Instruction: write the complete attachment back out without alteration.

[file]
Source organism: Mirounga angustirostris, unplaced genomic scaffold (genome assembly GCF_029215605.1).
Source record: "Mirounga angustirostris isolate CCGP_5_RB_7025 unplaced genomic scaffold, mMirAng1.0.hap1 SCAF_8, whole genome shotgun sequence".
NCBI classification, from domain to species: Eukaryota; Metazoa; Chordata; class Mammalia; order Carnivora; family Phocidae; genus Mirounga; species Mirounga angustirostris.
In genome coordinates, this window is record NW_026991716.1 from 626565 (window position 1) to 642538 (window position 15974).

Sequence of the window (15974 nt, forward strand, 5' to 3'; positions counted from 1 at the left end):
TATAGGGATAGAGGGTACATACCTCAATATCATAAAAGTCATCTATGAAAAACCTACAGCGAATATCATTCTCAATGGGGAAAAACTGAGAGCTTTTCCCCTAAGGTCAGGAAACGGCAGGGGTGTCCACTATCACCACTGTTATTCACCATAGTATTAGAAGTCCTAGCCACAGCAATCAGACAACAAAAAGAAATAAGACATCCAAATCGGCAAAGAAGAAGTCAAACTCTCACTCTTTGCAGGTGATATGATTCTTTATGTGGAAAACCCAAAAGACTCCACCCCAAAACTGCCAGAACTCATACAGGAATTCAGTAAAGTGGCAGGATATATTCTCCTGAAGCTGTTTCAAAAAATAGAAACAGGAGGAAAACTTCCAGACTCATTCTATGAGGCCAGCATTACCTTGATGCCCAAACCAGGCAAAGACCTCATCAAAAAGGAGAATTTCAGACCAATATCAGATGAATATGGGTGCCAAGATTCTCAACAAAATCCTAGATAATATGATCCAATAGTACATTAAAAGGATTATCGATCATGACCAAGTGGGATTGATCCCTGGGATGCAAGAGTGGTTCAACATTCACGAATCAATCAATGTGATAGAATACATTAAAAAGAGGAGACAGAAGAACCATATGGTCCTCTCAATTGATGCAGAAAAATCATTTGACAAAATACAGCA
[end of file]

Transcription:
Source organism: Mirounga angustirostris, unplaced genomic scaffold (genome assembly GCF_029215605.1).
Source record: "Mirounga angustirostris isolate CCGP_5_RB_7025 unplaced genomic scaffold, mMirAng1.0.hap1 SCAF_8, whole genome shotgun sequence".
NCBI classification, from domain to species: Eukaryota; Metazoa; Chordata; class Mammalia; order Carnivora; family Phocidae; genus Mirounga; species Mirounga angustirostris.
In genome coordinates, this window is record NW_026991716.1 from 626565 (window position 1) to 642538 (window position 15974).

Sequence of the window (15974 nt, forward strand, 5' to 3'; positions counted from 1 at the left end):
TATAGGGATAGAGGGTACATACCTCAATATCATAAAAGTCATCTATGAAAAACCTACAGCGAATATCATTCTCAATGGGGAAAAACTGAGAGCTTTTCCCCTAAGGTCAGGAAACGGCAGGGGTGTCCACTATCACCACTGTTATTCACCATAGTATTAGAAGTCCTAGCCACAGCAATCAGACAACAAAAAGAAATAAGACATCCAAATCGGCAAAGAAGAAGTCAAACTCTCACTCTTTGCAGGTGATATGATTCTTTATGTGGAAAACCCAAAAGACTCCACCCCAAAACTGCCAGAACTCATACAGGAATTCAGTAAAGTGGCAGGATATATTCTCCTGAAGCTGTTTCAAAAAATAGAAACAGGAGGAAAACTTCCAGACTCATTCTATGAGGCCAGCATTACCTTGATGCCCAAACCAGGCAAAGACCTCATCAAAAAGGAGAATTTCAGACCAATATCAGATGAATATGGGTGCCAAGATTCTCAACAAAATCCTAGATAATATGATCCAATAGTACATTAAAAGGATTATCGATCATGACCAAGTGGGATTGATCCCTGGGATGCAAGAGTGGTTCAACATTCACGAATCAATCAATGTGATAGAATACATTAAAAAGAGGAGACAGAAGAACCATATGGTCCTCTCAATTGATGCAGAAAAATCATTTGACAAAATACAGCA